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Did you celebrate National Bison Day?

JASMIN K. WILLIAMS Amsterdam News Staff | 11/8/2012, 5:42 p.m.
Did you celebrate National Bison Day?

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Did you celebrate National Bison Day?

Nov. 1 was National Bison Day!

The bison has been honored with a place on the defunct Buffalo nickel. It also appears on the state flags of Wyoming and Kansas, both of which, along with Oklahoma, have adopted it as their state mammal. Now there's a campaign under way to make the bison America's National Mammal.

The American bison is commonly known as the American buffalo. These animals once dominated the plains and grasslands of North America, from Canada's Great Bear Lake to the Mexican states of Durango and Nuevo Leon. With few predators large enough to challenge them, their herds once numbered in the millions. The bison is a member of the bovine family and is the largest land mammal in North America.

What's in a name?

The word "bison" is a Greek word meaning an ox-like animal. It is believed that the word "bison" originated with French fur trappers who called them "boeufs," meaning ox or bullock. The Lakota called them "tahtanka," which also means bull. Bison are commonly referred to as buffalo, but they are, in fact, just a distant relative to the "true" buffalo species, the Asian water buffalo and the African buffalo. The American bison is distinguished from the buffalo by its thick winter coat and large hump. They are more closely related to the European bison.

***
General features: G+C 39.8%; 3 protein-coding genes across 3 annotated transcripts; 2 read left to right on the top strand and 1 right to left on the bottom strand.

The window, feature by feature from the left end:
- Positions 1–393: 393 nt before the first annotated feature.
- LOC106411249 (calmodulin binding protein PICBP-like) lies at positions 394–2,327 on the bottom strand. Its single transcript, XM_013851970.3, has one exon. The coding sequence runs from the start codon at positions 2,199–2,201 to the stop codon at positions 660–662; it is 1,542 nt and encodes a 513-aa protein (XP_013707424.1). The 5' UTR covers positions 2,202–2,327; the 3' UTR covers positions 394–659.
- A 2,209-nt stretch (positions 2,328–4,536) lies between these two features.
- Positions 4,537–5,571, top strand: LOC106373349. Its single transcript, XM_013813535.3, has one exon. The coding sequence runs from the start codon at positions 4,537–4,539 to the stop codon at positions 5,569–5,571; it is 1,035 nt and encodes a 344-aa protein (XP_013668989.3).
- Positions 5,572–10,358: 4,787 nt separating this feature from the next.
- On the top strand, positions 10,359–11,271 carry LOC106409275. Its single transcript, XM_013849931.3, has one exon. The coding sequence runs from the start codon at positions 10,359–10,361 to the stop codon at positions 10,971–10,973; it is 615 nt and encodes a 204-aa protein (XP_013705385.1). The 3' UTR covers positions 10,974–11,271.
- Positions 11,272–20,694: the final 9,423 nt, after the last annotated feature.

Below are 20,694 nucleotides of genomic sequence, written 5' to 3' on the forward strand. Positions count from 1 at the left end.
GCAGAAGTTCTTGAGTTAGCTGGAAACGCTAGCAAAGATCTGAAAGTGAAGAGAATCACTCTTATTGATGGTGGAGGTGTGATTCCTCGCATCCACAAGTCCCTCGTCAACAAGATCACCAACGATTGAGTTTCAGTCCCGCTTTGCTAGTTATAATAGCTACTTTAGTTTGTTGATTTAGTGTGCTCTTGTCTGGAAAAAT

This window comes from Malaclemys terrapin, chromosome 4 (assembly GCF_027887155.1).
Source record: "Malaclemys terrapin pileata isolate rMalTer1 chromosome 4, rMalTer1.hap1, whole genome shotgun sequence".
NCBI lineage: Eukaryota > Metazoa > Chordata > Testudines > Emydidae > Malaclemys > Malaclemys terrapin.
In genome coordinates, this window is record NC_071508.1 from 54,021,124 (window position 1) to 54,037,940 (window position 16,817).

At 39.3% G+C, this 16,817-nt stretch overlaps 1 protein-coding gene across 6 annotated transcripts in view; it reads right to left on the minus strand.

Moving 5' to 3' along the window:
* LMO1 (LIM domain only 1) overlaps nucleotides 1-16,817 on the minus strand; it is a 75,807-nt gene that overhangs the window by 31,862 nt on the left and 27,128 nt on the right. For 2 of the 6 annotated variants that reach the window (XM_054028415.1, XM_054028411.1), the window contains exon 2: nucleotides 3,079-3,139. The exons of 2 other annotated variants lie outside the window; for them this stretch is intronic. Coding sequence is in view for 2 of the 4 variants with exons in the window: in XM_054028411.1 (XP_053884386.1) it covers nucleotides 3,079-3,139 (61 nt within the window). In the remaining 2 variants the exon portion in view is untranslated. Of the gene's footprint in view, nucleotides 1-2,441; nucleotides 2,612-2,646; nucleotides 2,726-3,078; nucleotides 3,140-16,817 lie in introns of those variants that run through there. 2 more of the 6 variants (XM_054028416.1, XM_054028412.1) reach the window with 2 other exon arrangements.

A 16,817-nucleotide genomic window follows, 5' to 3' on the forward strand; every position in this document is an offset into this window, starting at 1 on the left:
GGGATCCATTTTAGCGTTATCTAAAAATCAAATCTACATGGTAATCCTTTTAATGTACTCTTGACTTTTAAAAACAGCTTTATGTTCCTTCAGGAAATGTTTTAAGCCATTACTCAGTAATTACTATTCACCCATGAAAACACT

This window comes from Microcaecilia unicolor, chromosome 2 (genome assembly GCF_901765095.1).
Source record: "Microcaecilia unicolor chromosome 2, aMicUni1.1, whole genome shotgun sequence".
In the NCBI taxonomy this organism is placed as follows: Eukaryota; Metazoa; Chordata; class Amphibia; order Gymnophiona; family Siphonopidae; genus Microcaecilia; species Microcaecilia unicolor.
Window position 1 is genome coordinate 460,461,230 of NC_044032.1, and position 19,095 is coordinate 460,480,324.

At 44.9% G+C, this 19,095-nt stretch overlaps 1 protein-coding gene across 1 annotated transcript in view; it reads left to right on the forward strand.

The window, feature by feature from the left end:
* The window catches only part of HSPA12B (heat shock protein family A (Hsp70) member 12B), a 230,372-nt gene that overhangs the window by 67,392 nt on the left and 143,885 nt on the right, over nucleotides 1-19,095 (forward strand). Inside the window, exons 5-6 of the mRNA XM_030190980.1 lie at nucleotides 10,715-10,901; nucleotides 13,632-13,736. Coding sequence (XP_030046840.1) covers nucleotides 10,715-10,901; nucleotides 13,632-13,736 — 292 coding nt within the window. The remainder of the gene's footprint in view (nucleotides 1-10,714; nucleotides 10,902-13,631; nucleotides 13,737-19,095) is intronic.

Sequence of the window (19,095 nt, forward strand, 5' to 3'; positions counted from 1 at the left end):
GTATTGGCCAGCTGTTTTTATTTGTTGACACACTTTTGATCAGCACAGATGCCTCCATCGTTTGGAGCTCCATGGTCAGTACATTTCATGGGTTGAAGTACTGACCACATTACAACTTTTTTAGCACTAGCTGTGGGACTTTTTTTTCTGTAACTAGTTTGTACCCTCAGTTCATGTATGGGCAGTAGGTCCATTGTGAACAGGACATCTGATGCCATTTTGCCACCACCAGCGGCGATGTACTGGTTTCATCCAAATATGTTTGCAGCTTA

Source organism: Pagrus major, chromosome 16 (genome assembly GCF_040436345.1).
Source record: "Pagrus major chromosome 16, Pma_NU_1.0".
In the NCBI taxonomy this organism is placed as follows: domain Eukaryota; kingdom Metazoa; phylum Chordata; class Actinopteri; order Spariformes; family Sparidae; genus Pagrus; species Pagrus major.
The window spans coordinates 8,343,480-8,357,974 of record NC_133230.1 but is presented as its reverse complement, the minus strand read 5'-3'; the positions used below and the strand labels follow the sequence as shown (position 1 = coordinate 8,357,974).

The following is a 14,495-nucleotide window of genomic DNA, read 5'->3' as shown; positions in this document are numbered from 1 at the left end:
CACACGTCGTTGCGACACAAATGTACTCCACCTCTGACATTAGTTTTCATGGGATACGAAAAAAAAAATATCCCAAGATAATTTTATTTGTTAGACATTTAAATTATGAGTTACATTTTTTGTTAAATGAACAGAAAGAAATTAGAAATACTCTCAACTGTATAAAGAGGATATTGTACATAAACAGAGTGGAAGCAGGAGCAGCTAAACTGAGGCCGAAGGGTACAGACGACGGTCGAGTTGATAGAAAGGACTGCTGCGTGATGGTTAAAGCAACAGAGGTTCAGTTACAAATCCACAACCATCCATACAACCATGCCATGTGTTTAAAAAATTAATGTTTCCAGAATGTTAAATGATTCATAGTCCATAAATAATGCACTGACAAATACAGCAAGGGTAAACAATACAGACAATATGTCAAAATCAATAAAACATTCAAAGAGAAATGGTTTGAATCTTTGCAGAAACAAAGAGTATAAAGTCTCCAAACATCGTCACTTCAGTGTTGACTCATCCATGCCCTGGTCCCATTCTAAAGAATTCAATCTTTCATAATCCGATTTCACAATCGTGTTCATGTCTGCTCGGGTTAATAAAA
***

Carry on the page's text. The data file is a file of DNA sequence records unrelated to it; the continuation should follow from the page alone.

There are five types of bison. The Plains bison and wood bison are both subspecies of the American bison that we know. Also in the family are the Wisent (European Bison), Cape buffalo, (found in Africa) and Asian water buffalo.

Though bison are also related to the domestic cow, there is nothing domestic about them. Native people never tried to tame them, and Europeans who tried had no luck. These animals, while routinely docile, have a wild side when agitated. They can jump as high as 6 feet straight up.

The bison has a shaggy, wooly coat that turns dark brown in the winter and light brown in the warmer months. They can stand more than 6 feet tall and can range in weight from 700 to well over 2,000 pounds. But despite their bulk, they are quick and agile and can run at speeds of up to 35 miles per hour.

Both males and females have short, curved horns that can grow up to 2 feet. These are used for fighting for territory and mating rights, though few battles are fought to the death.

These massive animals are herbivores, meaning that they eat only plants--and lots of them, all day long. Bison will typically graze (eat grass) in two-hour sessions, rest and chew cud (regurgitated grass), before moving on to a new section to start all over again.

Just like their more common bovine kin, males are called bulls and females are called cows. Mating takes place in August and September, with pregnancy lasting for nine months. The baby calves are usually a reddish-brown color and will nurse for up to 18 months or until the mother has another calf.